It is very unusual for me to pop into the chat room and NOT see a reference or discussion about “passing”. Whether or not it is healthy, we, as a community, seem to have a fixation on passing. You all know the questions: “Will I pass? Am I passable? Will they clock me? Do I pass?” and so on.
Let me say, right here, with conviction…….”I PASS!!!!”
In order to say that, I’ve had to go into some deep reflection and thinking. First, I asked myself why I never worried about being a genuine male as I grew up. Instead, I just took it for granted… unquestioned. While I wished to be a girl my whole life, I knew the biological fact. And I tried to be that girl, tentative, anxious, and most times ashamed. I was soundly conditioned according to the social programming of the 50s and 60s. That was until five years ago; my life partner got cancer and fought it for two years. She finally lost… I shared her last breath… the greatest privilege of my life. Three days later, I chose to be Carly.
Yes! I made the decision!!!!! So, I started from scratch. Built a wardrobe, learned makeup routines, exfoliating and moisturizing, hair styling, the whole SHE-bang! It was a dream fulfilled, accompanied by fear of being ostracized and rejected. As time went on, I became more adventurous, spent a week in Vegas, and took a Caribbean cruise, another Vegas trip. I performed twice at LGBT gatherings in Oklahoma City. And I worked diligently to reorganize my thinking and way of approaching life to reflect it.
I always took the greatest effort to be feminine… it was a full-time job… and often stressful. In the first few months, I discarded a full male wardrobe. So, it compelled me to make sure I was “put together” fashionably, even to go to McDonald’s. Maybe I overdid it in that first year. Just to be clear, I do not have a face or body that is very disguisable as a female. Not even close! Maybe my case is unusual… I never once met social rejection. And I live in an ultra-conservative Ozark Mountain town of fewer than 10,000 people. I tell people, “I go by Carly, now,” and everyone seems cool with it. And that is exactly what I hoped for.
Well, this wasn’t intended to be about me… it really has to do with passing. Somewhere in the last two years, I knew I passed. I just KNEW it! I wasn’t hiding. I wasn’t ashamed or embarrassed, or shy… It was just me. I passed! Then, now, and tomorrow. I am a woman. I don’t really care if biology disagrees!
Finding a reasonable way to enhance comfort is a part of being human. When my thoughts generate discomfort, perhaps it’s time to change my thinking. In the absence of real danger, which is a truism. And it really isn’t that difficult. Imagine a video camera that monitors a room. It is available for close review when desired. Instead of a room, let the video capture your thoughts. Pay attention to the chatter in your head. Do you like the messages running through your head? If not, take the time to change it. Consciously substitute for a more desirable thought. Keep monitoring and changing as needed. It may seem awkward at first, but the process becomes more automatic as you practice. Soon, it will become almost automatic.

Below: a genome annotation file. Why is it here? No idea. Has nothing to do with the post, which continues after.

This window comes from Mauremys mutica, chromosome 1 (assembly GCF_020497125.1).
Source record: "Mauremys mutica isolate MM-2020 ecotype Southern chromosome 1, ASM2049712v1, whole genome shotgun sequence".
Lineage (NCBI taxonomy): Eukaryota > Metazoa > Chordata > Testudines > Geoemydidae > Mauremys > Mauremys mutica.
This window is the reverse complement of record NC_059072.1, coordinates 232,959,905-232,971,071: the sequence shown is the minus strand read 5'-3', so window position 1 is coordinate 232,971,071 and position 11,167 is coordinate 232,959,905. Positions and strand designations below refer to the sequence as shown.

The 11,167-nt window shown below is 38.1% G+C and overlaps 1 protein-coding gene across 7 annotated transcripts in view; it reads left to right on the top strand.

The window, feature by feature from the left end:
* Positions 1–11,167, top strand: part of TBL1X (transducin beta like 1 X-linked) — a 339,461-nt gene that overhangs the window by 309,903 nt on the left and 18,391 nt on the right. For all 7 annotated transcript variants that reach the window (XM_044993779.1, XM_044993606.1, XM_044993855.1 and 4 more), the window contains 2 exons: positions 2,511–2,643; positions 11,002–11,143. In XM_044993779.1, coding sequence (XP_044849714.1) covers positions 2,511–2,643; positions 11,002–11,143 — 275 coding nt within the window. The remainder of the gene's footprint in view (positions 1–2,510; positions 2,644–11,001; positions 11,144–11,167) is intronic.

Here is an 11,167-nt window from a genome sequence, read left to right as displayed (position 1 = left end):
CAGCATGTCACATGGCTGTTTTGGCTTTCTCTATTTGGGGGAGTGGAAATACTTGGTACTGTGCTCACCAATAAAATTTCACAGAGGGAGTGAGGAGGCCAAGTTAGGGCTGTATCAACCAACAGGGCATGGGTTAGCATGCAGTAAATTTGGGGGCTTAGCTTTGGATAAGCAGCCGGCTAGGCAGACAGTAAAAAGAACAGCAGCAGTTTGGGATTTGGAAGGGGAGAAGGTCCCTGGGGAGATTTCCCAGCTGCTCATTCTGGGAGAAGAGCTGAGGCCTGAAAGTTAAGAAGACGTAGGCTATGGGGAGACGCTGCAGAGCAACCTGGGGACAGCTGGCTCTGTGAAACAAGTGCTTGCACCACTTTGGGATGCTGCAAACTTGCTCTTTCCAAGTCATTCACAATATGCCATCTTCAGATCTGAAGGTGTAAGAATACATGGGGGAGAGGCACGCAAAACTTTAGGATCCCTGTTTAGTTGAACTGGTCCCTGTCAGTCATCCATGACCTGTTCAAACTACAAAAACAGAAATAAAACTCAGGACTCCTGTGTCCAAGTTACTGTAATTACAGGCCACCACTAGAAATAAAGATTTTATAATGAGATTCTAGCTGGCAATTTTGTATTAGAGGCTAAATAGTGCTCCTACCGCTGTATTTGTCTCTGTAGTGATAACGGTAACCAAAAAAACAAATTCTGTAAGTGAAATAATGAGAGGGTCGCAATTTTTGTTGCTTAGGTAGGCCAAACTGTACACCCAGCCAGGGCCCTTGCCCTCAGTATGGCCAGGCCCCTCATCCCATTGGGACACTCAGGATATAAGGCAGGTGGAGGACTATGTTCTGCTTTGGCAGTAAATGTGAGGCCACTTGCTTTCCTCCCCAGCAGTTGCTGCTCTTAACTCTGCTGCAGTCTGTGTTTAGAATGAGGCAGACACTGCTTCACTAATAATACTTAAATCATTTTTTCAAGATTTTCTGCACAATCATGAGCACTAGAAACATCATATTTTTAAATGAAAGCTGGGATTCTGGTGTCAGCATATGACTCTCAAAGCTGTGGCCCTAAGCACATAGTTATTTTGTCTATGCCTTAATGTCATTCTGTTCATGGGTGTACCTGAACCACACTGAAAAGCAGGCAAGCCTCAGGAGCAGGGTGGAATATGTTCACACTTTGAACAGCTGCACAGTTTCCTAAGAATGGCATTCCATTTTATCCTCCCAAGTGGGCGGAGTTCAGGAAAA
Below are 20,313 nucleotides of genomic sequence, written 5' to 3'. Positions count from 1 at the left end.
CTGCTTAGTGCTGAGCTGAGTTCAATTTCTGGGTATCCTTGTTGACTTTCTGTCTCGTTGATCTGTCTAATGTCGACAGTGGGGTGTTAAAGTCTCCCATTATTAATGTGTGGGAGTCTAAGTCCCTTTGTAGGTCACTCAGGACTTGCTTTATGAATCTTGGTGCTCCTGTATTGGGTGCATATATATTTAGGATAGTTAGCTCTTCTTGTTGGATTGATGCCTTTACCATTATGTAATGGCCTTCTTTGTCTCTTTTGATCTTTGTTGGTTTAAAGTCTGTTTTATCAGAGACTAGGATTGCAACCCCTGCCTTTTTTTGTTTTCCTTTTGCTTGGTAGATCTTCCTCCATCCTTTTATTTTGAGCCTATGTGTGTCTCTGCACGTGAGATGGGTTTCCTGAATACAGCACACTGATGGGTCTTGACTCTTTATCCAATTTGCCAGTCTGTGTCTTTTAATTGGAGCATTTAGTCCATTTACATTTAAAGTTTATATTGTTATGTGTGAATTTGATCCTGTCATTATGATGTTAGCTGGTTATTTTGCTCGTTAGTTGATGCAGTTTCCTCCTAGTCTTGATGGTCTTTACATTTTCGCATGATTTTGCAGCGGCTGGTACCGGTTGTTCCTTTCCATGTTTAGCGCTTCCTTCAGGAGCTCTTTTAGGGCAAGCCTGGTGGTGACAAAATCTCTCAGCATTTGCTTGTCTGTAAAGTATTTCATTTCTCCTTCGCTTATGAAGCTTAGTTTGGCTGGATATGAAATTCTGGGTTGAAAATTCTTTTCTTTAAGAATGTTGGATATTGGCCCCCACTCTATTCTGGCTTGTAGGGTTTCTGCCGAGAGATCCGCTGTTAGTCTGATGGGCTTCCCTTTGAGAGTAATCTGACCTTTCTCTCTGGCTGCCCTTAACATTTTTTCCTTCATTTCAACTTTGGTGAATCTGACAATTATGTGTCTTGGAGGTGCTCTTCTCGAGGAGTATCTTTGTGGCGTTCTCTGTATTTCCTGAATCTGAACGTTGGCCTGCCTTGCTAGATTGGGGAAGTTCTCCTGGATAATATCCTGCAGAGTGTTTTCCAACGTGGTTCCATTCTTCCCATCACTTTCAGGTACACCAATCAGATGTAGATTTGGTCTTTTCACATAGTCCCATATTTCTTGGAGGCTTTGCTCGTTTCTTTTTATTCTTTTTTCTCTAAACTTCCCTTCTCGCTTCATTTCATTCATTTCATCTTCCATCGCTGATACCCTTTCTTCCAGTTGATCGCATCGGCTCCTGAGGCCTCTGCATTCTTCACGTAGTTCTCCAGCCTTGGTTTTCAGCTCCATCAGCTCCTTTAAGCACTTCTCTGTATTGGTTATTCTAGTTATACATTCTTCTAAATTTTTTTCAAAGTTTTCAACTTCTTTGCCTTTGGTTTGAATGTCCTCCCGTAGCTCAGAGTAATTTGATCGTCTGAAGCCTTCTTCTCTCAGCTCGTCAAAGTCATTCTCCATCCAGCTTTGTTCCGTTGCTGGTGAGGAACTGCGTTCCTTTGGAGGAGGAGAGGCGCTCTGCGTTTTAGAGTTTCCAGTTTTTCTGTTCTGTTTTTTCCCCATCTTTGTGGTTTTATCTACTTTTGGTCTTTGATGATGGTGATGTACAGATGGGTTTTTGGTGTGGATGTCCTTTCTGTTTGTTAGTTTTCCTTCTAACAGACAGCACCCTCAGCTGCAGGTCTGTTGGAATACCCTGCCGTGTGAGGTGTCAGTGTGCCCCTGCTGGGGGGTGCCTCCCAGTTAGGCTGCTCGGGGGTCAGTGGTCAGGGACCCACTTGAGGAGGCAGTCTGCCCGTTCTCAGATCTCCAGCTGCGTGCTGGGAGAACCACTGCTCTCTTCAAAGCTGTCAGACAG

Before transitioning, I felt constantly on guard, vigilant, and self-conscious. I was always worried that someone, somewhere, would ferret out my deep, dark secret. Keep alert; stay quiet and behind the scenes; keep my opinions and preferences to myself; blend into the background. Nobody can ever even suspect anything about me. Life’s circumstances sent it all into a jumble. And when the dust settled… here I was. I feel extremely comfortable and confident, more so than at any time in the past. In the final analysis, I changed the way I think about myself. I feel good; I like myself as I am, and I’m not afraid or timid about being me. I think I am fine just the way I am. It is amazingly liberating.
Now, I feel whole. No internal conflicts. No doubt about my womanhood. And a profound sense of gratitude to the one who came before me… the ones who paved the way for me, protected and nurtured me until I was ready to blossom. I have transitioned! Past tense: It is done. I smile more, laugh more, enjoy life more. When some neanderthal gives me the evil eye, I smile and blow him a kiss. When Ms. Crabby scowls, it’s easy to shuffle a little closer and ask what she thinks about the eye shadow palette I’m holding. The discomfort is theirs, not mine.
I think I am okay… more than okay! I’m stylish, pretty, and at peace with the world. I am a woman.
More Articles by Carly Holloway
- Lessons Learned
- Strength — integrate and differentiate (Pt. 2)
- What happened in Vegas
- A new Direction, a new Life
- Integrate and Differentiate